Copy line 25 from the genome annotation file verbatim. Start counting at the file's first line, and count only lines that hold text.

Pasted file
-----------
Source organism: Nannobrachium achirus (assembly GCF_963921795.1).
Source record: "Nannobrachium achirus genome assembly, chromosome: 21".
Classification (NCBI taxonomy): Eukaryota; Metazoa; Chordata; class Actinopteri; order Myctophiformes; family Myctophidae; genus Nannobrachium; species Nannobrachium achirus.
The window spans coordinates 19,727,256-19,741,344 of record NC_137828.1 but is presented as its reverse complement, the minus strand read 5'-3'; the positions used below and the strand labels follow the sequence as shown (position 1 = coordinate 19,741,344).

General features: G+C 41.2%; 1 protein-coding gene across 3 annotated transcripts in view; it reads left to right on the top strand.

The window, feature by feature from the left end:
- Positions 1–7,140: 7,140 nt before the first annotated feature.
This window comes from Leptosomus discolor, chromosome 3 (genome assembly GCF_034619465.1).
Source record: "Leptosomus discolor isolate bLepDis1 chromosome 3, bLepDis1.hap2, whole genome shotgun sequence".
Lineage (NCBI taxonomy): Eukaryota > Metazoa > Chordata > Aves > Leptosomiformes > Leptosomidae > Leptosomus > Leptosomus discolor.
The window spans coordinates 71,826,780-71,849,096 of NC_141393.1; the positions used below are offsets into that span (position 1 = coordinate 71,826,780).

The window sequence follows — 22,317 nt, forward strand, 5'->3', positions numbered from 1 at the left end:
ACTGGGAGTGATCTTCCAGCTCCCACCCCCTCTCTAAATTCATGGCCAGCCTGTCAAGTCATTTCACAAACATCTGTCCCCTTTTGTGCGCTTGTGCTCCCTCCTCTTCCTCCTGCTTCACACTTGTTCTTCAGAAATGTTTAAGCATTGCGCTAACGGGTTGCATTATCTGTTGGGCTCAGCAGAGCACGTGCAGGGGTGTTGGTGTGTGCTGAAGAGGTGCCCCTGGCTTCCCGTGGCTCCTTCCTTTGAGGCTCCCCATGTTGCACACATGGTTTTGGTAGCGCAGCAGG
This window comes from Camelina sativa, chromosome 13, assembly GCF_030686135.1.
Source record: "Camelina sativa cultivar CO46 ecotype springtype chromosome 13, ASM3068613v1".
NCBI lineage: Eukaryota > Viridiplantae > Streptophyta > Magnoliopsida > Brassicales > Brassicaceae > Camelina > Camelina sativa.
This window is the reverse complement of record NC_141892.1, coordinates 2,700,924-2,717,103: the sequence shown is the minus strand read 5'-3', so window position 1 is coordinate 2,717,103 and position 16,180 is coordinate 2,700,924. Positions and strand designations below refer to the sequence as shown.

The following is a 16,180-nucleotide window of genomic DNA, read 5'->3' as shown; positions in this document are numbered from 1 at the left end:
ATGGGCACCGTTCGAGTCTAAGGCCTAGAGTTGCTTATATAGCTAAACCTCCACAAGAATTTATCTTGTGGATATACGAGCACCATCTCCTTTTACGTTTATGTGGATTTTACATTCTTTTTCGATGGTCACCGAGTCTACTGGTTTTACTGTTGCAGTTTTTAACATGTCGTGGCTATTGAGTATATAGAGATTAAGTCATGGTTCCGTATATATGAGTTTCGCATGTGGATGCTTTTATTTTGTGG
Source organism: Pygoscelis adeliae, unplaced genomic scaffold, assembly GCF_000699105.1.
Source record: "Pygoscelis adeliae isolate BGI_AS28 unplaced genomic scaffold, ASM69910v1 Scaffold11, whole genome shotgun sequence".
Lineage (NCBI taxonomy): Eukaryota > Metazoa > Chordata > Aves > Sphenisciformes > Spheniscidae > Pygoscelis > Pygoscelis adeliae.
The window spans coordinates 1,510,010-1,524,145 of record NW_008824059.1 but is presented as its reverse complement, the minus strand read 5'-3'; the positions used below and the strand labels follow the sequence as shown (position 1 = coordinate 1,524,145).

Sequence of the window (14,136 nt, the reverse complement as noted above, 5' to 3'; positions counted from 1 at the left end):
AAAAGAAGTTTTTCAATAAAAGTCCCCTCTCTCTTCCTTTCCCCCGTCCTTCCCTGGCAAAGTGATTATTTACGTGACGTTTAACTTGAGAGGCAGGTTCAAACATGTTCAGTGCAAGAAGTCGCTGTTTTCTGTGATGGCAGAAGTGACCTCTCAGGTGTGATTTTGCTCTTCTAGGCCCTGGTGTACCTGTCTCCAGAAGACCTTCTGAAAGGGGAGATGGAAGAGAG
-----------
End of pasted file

AAAAGAAGTTTTTCAATAAAAGTCCCCTCTCTCTTCCTTTCCCCCGTCCTTCCCTGGCAAAGTGATTATTTACGTGACGTTTAACTTGAGAGGCAGGTTCAAACATGTTCAGTGCAAGAAGTCGCTGTTTTCTGTGATGGCAGAAGTGACCTCTCAGGTGTGATTTTGCTCTTCTAGGCCCTGGTGTACCTGTCTCCAGAAGACCTTCTGAAAGGGGAGATGGAAGAGAG